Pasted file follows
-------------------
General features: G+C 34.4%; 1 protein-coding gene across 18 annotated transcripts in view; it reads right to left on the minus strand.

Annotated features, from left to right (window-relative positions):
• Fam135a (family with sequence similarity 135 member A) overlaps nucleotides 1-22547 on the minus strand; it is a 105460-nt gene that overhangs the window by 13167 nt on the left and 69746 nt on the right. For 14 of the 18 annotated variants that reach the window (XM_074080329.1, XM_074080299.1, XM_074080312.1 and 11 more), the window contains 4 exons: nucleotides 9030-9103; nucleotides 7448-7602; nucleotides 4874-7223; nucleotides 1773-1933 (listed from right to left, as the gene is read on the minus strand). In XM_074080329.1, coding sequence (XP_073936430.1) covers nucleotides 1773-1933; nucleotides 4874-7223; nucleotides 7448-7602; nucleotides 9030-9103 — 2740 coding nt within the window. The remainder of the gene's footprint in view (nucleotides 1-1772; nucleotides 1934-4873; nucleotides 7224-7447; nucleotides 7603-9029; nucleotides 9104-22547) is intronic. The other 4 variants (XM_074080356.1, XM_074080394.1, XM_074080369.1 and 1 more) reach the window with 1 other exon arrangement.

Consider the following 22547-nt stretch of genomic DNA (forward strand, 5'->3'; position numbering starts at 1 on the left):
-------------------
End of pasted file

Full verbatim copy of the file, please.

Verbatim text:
General features: G+C 34.4%; 1 protein-coding gene across 18 annotated transcripts in view; it reads right to left on the minus strand.

Annotated features, from left to right (window-relative positions):
• Fam135a (family with sequence similarity 135 member A) overlaps nucleotides 1-22547 on the minus strand; it is a 105460-nt gene that overhangs the window by 13167 nt on the left and 69746 nt on the right. For 14 of the 18 annotated variants that reach the window (XM_074080329.1, XM_074080299.1, XM_074080312.1 and 11 more), the window contains 4 exons: nucleotides 9030-9103; nucleotides 7448-7602; nucleotides 4874-7223; nucleotides 1773-1933 (listed from right to left, as the gene is read on the minus strand). In XM_074080329.1, coding sequence (XP_073936430.1) covers nucleotides 1773-1933; nucleotides 4874-7223; nucleotides 7448-7602; nucleotides 9030-9103 — 2740 coding nt within the window. The remainder of the gene's footprint in view (nucleotides 1-1772; nucleotides 1934-4873; nucleotides 7224-7447; nucleotides 7603-9029; nucleotides 9104-22547) is intronic. The other 4 variants (XM_074080356.1, XM_074080394.1, XM_074080369.1 and 1 more) reach the window with 1 other exon arrangement.

Consider the following 22547-nt stretch of genomic DNA (forward strand, 5'->3'; position numbering starts at 1 on the left):